During the years in question - those ending in June, 1956, June, 1958, and June, 1959 - Hubbard was paid $125 per week by the Founding Church, plus an additional $125 church "fee" adopted in October, 1956, according to evidence in the case.He also had a car and personal residence provided by the church, and received 10 per cent of the church's gross income, the evidence showed. In 1959, according to court transcripts, the Founding Church alone grossed $247,674.
"Such an arrangement suggests a francise network for private profit," the court said. "Congress intended to extend the exemption only when the sole beneficiary of the institutional operations was the public at large."
Although this Court of Claims ease involved only one church, and others have received their tax exemption, government investigators have said that similar tax questions account for much of their continuing interest in the Church of Scientology. Scientologists disagree - strenuously. Using terms like "Gestapo tactics" and "little Hitlers," church officials say the government is monitoring Scientology because the church has attacked organized medicine and has charged Interpol, the international police organization, with drug running.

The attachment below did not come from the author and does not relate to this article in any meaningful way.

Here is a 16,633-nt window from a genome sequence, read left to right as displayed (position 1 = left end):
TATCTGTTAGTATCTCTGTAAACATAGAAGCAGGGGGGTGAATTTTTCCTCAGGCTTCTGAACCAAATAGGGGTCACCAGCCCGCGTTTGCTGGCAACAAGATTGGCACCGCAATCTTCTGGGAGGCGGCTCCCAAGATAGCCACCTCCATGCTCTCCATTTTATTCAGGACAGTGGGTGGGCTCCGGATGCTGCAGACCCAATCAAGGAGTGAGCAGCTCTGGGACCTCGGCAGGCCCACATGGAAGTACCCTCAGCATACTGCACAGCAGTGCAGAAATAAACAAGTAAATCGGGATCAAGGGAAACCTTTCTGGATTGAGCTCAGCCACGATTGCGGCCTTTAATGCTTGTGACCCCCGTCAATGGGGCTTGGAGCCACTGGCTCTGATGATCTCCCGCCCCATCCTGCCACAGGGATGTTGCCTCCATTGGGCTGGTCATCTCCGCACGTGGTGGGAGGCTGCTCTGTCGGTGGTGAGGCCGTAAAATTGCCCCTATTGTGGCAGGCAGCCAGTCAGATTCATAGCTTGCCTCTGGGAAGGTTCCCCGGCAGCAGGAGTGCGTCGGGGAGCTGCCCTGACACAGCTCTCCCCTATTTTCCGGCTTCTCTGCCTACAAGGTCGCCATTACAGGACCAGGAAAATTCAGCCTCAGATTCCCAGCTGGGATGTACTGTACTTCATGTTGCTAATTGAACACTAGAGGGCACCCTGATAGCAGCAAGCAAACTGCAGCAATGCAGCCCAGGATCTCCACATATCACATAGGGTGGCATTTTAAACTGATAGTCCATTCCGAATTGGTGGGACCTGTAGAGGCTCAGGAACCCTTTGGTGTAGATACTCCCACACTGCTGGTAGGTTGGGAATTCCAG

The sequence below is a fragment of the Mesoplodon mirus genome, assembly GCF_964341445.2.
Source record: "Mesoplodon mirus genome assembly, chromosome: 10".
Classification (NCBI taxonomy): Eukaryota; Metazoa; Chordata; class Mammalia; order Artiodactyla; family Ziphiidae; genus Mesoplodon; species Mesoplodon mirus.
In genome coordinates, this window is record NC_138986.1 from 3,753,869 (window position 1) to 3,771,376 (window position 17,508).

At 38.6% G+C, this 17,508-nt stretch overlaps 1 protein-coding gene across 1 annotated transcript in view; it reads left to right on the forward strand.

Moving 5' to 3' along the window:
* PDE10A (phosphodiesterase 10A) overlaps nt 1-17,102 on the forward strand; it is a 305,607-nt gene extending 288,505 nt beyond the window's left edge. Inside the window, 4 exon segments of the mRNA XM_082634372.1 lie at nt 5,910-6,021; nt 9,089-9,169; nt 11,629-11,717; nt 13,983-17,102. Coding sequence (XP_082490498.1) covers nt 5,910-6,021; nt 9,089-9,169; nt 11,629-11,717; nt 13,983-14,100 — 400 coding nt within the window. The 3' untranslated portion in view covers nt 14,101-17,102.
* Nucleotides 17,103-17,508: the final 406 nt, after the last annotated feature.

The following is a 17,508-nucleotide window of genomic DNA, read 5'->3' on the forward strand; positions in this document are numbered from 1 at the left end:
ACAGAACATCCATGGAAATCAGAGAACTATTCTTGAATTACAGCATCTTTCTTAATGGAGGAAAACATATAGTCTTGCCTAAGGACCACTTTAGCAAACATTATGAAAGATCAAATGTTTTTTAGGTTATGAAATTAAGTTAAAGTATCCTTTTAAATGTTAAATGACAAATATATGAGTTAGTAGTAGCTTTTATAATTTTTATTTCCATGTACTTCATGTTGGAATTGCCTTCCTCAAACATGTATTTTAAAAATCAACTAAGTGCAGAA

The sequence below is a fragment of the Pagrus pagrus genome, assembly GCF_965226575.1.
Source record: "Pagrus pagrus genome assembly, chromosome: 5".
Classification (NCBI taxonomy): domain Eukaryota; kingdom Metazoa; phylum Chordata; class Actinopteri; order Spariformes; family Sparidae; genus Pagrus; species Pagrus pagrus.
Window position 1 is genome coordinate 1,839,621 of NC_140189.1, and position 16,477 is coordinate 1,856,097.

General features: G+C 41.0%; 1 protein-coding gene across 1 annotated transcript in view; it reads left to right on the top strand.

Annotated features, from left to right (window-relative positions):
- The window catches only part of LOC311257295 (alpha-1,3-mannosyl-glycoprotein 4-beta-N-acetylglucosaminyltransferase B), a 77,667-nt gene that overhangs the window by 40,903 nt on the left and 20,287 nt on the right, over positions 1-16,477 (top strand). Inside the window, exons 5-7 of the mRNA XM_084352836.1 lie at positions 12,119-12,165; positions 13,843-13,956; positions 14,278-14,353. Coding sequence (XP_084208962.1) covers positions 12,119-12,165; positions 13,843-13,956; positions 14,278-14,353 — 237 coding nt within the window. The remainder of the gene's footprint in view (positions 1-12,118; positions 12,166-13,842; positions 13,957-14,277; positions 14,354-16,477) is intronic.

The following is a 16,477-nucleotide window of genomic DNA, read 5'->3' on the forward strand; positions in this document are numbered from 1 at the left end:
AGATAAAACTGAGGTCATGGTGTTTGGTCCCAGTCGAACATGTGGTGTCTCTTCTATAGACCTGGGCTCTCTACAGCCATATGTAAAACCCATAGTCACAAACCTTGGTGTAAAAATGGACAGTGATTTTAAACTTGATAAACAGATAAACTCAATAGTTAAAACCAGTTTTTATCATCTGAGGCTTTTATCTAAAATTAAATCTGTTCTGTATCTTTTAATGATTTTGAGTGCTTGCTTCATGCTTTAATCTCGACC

The same is true overseas, Scientologists maintain - in Victoria, Australia, where a 1965 law banned the teaching or practice of Scientology; in New Zealand, where the law requires parental consent for anyone under 21 receiving Scientology training; in New Zealand, where the law requires parental consent for anyone under 21 receiving Scientology training; in England, where Scientology students are prohibited from entering the country, and both Hubbard and his wife are excluded by government decree; in France, where Scientology has been accused of fraud on the grounds that it is psychotherapy and not religion.
"They hate us," Friedman said. Like most Scientologists, Freidman believes government officials simply cannot accept either the beliefs of the church or its frequent and sometimes noisy crusades. So they harrass the church, Friedman charged, by compiling the sort of files that the government now accuses Scientologists of having stolen.